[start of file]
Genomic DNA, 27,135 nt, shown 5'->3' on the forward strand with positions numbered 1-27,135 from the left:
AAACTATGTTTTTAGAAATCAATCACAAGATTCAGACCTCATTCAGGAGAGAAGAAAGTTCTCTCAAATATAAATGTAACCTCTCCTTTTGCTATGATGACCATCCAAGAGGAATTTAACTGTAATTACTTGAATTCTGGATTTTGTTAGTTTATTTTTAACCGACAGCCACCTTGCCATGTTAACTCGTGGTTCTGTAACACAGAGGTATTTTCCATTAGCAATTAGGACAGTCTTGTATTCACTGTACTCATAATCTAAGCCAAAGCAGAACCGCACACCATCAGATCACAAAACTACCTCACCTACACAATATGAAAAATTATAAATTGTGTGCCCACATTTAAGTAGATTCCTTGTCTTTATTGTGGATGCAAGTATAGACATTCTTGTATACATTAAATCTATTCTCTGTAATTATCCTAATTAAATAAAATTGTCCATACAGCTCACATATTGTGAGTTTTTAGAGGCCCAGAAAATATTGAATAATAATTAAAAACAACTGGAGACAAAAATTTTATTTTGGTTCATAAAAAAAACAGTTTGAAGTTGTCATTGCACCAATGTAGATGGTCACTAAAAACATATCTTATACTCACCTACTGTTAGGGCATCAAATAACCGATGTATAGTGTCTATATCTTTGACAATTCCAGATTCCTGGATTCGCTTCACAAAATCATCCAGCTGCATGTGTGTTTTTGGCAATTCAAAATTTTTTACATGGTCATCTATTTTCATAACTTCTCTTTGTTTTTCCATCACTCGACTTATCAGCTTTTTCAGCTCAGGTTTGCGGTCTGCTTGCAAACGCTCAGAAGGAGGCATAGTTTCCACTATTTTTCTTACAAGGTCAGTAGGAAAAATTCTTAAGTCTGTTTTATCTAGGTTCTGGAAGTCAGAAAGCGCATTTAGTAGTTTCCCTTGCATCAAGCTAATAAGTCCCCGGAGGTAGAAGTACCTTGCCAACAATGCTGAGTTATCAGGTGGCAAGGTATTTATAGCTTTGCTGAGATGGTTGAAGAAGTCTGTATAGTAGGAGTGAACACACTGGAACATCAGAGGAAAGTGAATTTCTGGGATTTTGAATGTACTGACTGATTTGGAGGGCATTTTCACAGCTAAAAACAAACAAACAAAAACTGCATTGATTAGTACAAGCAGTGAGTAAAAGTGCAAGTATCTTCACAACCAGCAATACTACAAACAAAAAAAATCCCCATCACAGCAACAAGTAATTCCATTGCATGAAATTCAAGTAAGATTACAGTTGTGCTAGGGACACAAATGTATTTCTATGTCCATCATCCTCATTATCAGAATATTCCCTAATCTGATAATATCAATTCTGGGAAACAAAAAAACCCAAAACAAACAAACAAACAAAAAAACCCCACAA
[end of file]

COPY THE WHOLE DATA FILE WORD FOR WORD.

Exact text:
Genomic DNA, 27,135 nt, shown 5'->3' on the forward strand with positions numbered 1-27,135 from the left:
AAACTATGTTTTTAGAAATCAATCACAAGATTCAGACCTCATTCAGGAGAGAAGAAAGTTCTCTCAAATATAAATGTAACCTCTCCTTTTGCTATGATGACCATCCAAGAGGAATTTAACTGTAATTACTTGAATTCTGGATTTTGTTAGTTTATTTTTAACCGACAGCCACCTTGCCATGTTAACTCGTGGTTCTGTAACACAGAGGTATTTTCCATTAGCAATTAGGACAGTCTTGTATTCACTGTACTCATAATCTAAGCCAAAGCAGAACCGCACACCATCAGATCACAAAACTACCTCACCTACACAATATGAAAAATTATAAATTGTGTGCCCACATTTAAGTAGATTCCTTGTCTTTATTGTGGATGCAAGTATAGACATTCTTGTATACATTAAATCTATTCTCTGTAATTATCCTAATTAAATAAAATTGTCCATACAGCTCACATATTGTGAGTTTTTAGAGGCCCAGAAAATATTGAATAATAATTAAAAACAACTGGAGACAAAAATTTTATTTTGGTTCATAAAAAAAACAGTTTGAAGTTGTCATTGCACCAATGTAGATGGTCACTAAAAACATATCTTATACTCACCTACTGTTAGGGCATCAAATAACCGATGTATAGTGTCTATATCTTTGACAATTCCAGATTCCTGGATTCGCTTCACAAAATCATCCAGCTGCATGTGTGTTTTTGGCAATTCAAAATTTTTTACATGGTCATCTATTTTCATAACTTCTCTTTGTTTTTCCATCACTCGACTTATCAGCTTTTTCAGCTCAGGTTTGCGGTCTGCTTGCAAACGCTCAGAAGGAGGCATAGTTTCCACTATTTTTCTTACAAGGTCAGTAGGAAAAATTCTTAAGTCTGTTTTATCTAGGTTCTGGAAGTCAGAAAGCGCATTTAGTAGTTTCCCTTGCATCAAGCTAATAAGTCCCCGGAGGTAGAAGTACCTTGCCAACAATGCTGAGTTATCAGGTGGCAAGGTATTTATAGCTTTGCTGAGATGGTTGAAGAAGTCTGTATAGTAGGAGTGAACACACTGGAACATCAGAGGAAAGTGAATTTCTGGGATTTTGAATGTACTGACTGATTTGGAGGGCATTTTCACAGCTAAAAACAAACAAACAAAAACTGCATTGATTAGTACAAGCAGTGAGTAAAAGTGCAAGTATCTTCACAACCAGCAATACTACAAACAAAAAAAATCCCCATCACAGCAACAAGTAATTCCATTGCATGAAATTCAAGTAAGATTACAGTTGTGCTAGGGACACAAATGTATTTCTATGTCCATCATCCTCATTATCAGAATATTCCCTAATCTGATAATATCAATTCTGGGAAACAAAAAAACCCAAAACAAACAAACAAACAAAAAAACCCCACAA